Application of FASB ASC 606, Revenue from Contracts with Customers, to Continuing Care Retirement Community Contracts
By Frank Miceli, Partner, Assurance Services
The accounting for Continuing Care Retirement Communities (“CCRCs”) has always been a highly specialized area that requires a significant level of estimation and subjectivity. For CCRCs, the implementation of the Financial Accounting Standards Board Accounting Standards Codification 606, Revenue from Contracts with Customers (FASB ASC 606), will continue this tradition of complexity and the need for sophisticated accounting models and tracking. On February 1, 2018, the American Institute of Certified Public Accountants (AICPA) Healthcare Industry Revenue Recognition Task Force published Issue #8-3, “Application of FASB ASC 606, Revenue from Contracts with Customers, to Continuing Care Retirement Communities,” with proposed wording to be included in the AICPA Revenue Recognition Guide.
Issue #8-3 focuses on what has been commonly referred to in the CCRC industry as “Type A” life care contracts. In these arrangements, a resident enters into an all-encompassing agreement that includes both residential facilities and amenities, as well as access to healthcare services, consisting most commonly of assisted living and skilled nursing components. It is common for an incoming resident to pay an upfront entrance fee that can include both refundable and non-refundable components, along with an ongoing monthly fee that usually includes little or no increase over the duration of the contract, other than for inflation or increases in operating cost.
In the February 1, 2018, publication of Issue #8-3, the task force outlined its position on a few key considerations relating to FASB ASC 606 implementation. Some of these considerations lead down the path of treatment that is consistent with current practice, while others lead to a new era of CCRC accounting. For monthly fees, in general, the task force believed that fee revenue should be recognized by the CCRC as monthly services are performed. This treatment of monthly fees is generally consistent with current practice. For non-refundable fees, the task force believed that those fees represent a payment for what is referred to in ASC 606 as a “material right” to future goods and services from the CCRC. As such, the revenue from a non-refundable entrance fee containing a material right for future goods and services should be recognized when the underlying goods are transferred or services are performed. Three acceptable methods for such revenue recognition were outlined in within the publication as follows:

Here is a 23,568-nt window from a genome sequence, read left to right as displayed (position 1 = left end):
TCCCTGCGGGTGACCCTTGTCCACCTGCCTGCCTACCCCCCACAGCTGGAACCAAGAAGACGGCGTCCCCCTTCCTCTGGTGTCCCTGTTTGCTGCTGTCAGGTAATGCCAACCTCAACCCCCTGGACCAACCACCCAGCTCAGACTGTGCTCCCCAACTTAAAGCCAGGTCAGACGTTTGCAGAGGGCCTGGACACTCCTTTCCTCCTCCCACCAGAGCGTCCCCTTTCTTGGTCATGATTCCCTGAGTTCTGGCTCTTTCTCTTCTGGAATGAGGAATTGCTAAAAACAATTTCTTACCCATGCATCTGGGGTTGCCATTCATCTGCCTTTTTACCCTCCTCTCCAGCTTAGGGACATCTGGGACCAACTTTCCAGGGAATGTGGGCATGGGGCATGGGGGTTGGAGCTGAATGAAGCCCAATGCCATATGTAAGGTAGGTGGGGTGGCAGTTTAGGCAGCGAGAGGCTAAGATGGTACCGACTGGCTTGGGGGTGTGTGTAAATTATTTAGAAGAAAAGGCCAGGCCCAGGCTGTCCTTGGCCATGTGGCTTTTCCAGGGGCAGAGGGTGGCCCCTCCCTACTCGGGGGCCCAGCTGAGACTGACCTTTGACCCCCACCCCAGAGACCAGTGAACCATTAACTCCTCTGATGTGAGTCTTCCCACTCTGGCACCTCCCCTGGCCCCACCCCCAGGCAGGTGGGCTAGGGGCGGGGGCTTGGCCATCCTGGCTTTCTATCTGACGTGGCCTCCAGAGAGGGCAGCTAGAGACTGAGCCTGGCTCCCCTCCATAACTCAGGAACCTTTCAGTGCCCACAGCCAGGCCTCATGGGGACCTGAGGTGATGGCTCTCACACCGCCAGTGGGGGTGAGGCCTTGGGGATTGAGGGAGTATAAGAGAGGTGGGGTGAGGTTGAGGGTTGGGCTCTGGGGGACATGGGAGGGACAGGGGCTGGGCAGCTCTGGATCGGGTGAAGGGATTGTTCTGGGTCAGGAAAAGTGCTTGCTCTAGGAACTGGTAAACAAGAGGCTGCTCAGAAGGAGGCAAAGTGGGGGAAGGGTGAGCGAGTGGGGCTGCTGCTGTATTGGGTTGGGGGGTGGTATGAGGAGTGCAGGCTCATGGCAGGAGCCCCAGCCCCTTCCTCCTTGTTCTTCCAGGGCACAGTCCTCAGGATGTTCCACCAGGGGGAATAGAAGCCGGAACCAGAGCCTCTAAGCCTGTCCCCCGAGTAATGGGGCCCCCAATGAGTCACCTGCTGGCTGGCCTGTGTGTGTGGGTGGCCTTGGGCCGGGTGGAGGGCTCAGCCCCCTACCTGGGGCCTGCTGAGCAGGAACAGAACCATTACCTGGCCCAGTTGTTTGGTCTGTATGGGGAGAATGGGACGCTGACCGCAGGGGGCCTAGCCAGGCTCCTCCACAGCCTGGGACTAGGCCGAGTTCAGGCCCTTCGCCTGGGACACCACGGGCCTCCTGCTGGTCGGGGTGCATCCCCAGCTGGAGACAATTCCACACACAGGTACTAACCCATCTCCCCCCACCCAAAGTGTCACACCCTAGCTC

- Time-Based Measurement: The time-based measurement looks very similar to current methodology, with equal amounts allocated each month over the remaining life of the resident. This method appears to be more appropriate when the nature of the CCRC’s performance obligations is to make the residential, social, or healthcare services available on an as-needed basis for as long as the resident is in the facility. The example provided within the publication shows a resident whose non-refundable entrance fee is amortized into income based on that resident’s expected remaining life. The remaining estimated life is reassessed at every measurement period, with the remaining amount recognized in income when the resident expires.
- Cost-to-Cost Method: The cost-to-cost method projects the anticipated costs for the various levels of care (i.e., independent living, assisted living, and skilled nursing) over the remaining life of the resident. This method requires some historical or other data to estimate when a particular resident is expected to access these various levels of care, along with a projection of what those levels of care would cost in the future. Once these projections are made, revenue is recognized proportionately in conjunction with the costs being incurred.
- Alternative Method per FASB ASC 606-10-55-15: This method is provided in ASC 606’s Example 51, “Option that provides the customer with a material right (renewal option).” It requires the CCRC to allocate the transaction price to the goods and services expected to be provided and the corresponding consideration (i.e., monthly fees).
CCRCs’ implementation of these and other provisions of ASC 606 and the impacts to comparability remains to be seen. The above three methods could produce significantly different patterns of revenue recognition, and the selection of which method to use appears to be somewhat subjective in nature. In addition, there are other significant considerations that will require professional judgement including whether or not the contract with the customer includes a financing component or an imbedded lease component. Financial statement users, including financing sources and regulatory bodies, will need to be aware of these significant changes as they are implemented and evolve, and should also pay close attention to the financial statement disclosures to determine the impacts of adoption.